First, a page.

needed to be attended and controlled to prevent injury to them by trains . But this was no more true of that crossing than of surface farm crossings in general. The case is one of a single track branch line. The track is straight, and it was conceded on argument before this Court that there were only four trains a day. While there are bare assertions in the testimony that the private crossing was dangerous, there was no evidence of any danger beyond that which would attend the use of any farm crossing. Neither the Commission nor the state court regarded the statute as condemning all such crossings, doubtless because the statute distinctly includes that type of crossing among those which it authorizes the Commission to require, its words being, "the Commission may require overhead, underground or grade crossings" as the circumstances may warrant. It is plain that the Commission proceeded upon the assumption that the statute authorized it to compel plaintiff to establish the underground pass for the convenience and benefit of defendant in the use of his own property, and that that alone was the ground and purpose of the order. The application thus given to the statute deprives plaintiff of property for the private use and benefit of defendant, and is a taking of property without due process of law forbidden by the Fourteenth Amendment. Missouri Pacific Ry. Co. v. Nebraska, 164 U. S. 403; Missouri Pacific Ry. Co. v. Nebraska, 217 U. S. 196; Great Northern Ry. Co. v. Minnesota, 238 U. S. 340; Great Northern Ry. Co. v. Cahill, 253 U. S. 71.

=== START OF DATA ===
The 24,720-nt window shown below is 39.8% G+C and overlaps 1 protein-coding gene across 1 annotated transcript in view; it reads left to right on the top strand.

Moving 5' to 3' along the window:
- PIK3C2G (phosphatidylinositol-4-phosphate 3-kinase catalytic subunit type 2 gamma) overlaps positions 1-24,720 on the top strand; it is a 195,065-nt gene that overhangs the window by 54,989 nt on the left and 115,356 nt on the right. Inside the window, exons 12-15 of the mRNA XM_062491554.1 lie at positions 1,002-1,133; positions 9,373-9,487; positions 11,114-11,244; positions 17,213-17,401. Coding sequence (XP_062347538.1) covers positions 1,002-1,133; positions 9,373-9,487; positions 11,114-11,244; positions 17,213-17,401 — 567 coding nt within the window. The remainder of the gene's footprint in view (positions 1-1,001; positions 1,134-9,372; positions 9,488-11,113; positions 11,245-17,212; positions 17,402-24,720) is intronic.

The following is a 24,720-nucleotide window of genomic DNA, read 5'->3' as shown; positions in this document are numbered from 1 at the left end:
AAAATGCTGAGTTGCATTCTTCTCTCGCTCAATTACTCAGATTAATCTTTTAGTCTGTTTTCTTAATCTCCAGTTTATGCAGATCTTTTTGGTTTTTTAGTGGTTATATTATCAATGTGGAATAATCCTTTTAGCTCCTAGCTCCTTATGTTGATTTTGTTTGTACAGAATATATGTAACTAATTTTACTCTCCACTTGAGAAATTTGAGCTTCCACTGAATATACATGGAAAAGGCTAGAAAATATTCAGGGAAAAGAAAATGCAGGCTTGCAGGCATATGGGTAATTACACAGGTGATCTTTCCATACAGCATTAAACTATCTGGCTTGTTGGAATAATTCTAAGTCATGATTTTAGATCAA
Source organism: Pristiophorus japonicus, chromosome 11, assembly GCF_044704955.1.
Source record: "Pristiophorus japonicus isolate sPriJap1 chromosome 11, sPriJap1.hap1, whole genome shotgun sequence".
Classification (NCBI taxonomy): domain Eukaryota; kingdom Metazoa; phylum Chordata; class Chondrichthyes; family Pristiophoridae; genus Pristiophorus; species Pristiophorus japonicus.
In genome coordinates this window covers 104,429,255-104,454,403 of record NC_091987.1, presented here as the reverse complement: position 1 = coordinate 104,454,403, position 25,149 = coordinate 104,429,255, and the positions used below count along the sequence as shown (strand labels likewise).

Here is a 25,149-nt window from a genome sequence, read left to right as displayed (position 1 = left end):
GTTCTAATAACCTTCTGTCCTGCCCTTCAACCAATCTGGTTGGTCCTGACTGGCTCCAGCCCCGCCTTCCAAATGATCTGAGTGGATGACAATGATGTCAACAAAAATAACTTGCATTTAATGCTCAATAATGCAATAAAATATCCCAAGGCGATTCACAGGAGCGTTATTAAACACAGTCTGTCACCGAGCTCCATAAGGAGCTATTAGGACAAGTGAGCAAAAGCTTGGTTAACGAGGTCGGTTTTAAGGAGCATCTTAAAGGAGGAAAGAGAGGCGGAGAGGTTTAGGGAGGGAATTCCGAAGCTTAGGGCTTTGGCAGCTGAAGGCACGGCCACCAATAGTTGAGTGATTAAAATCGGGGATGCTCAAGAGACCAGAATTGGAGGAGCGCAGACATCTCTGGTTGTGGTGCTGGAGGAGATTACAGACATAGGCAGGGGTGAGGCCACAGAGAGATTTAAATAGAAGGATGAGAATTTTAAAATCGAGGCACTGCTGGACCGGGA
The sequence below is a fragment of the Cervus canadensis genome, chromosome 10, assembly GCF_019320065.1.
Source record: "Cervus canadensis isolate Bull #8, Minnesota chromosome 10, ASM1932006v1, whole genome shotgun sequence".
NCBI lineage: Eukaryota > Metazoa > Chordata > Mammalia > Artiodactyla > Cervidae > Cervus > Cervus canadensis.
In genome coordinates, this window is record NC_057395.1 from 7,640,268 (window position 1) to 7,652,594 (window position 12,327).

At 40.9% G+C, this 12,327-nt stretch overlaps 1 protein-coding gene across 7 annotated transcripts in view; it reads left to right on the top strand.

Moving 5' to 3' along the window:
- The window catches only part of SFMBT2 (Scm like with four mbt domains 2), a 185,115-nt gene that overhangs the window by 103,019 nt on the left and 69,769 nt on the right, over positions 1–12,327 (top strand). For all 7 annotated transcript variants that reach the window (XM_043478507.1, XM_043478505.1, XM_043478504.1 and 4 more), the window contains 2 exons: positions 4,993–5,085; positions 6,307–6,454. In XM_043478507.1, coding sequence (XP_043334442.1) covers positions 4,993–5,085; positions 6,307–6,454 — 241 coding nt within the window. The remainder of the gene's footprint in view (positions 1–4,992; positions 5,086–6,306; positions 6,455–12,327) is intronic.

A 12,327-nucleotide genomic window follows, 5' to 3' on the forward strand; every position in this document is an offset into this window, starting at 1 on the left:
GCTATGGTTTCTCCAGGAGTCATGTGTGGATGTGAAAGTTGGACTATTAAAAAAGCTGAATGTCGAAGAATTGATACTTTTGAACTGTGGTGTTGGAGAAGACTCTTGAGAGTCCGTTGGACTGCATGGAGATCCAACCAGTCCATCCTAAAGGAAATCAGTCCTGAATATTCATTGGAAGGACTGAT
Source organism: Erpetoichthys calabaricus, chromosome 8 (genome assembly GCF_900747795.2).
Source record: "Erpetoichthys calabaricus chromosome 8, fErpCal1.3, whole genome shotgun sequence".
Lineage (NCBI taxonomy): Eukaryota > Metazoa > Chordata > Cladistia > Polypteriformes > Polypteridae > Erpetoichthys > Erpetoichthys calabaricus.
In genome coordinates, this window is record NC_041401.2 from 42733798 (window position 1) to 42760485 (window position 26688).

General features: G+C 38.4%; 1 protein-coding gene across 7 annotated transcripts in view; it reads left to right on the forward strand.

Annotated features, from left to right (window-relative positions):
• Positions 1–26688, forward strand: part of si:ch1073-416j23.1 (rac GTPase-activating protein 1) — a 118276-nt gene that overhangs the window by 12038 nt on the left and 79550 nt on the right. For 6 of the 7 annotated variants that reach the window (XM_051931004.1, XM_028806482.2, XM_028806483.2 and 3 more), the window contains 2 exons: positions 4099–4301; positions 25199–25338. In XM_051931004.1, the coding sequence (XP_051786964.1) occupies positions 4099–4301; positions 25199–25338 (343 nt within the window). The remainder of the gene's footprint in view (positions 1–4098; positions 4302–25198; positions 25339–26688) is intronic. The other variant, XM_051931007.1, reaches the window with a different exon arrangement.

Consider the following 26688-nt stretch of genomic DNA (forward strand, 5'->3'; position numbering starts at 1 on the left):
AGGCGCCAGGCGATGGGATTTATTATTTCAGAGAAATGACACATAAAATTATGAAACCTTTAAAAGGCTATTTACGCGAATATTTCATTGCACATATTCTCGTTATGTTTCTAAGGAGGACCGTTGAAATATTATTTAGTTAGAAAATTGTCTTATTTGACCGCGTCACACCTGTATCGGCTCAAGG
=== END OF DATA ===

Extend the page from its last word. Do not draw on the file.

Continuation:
The judgment below, which affirmed the Commission's order, is reversed, and the cause remanded for further proceedings not inconsistent with this opinion.
"Section 5527. Whenever any person owns land on both sides of the right-of-way of any railroad, such railroad shall provide and keep in repair at least one adequate means for such land owner to cross the right-of-way. Any interested land owner with land on both sides of the right-of-way of any railroad may file written complaint with the state railway Commission against any such railroad that the crossing is not adequate or is unsafe and dangerous to the life and property of those who use the same, and the Commission thereupon shall make such investigation and hold such hearing as may be necessary, and shall issue such orders as it shall deem necessary, proper, and adequate. If circumstances warrant, the Commission may require overhead, underground, or grade crossings and require wing fences at underground crossings, or may require existing crossings to be relocated so as to be safe to those who use them, but where such special crossing involves an expenditure of more than seven hundred ($700.00) dollars, the land owner shall bear one-half the expenses in excess of seven hundred ($700.00) dollars."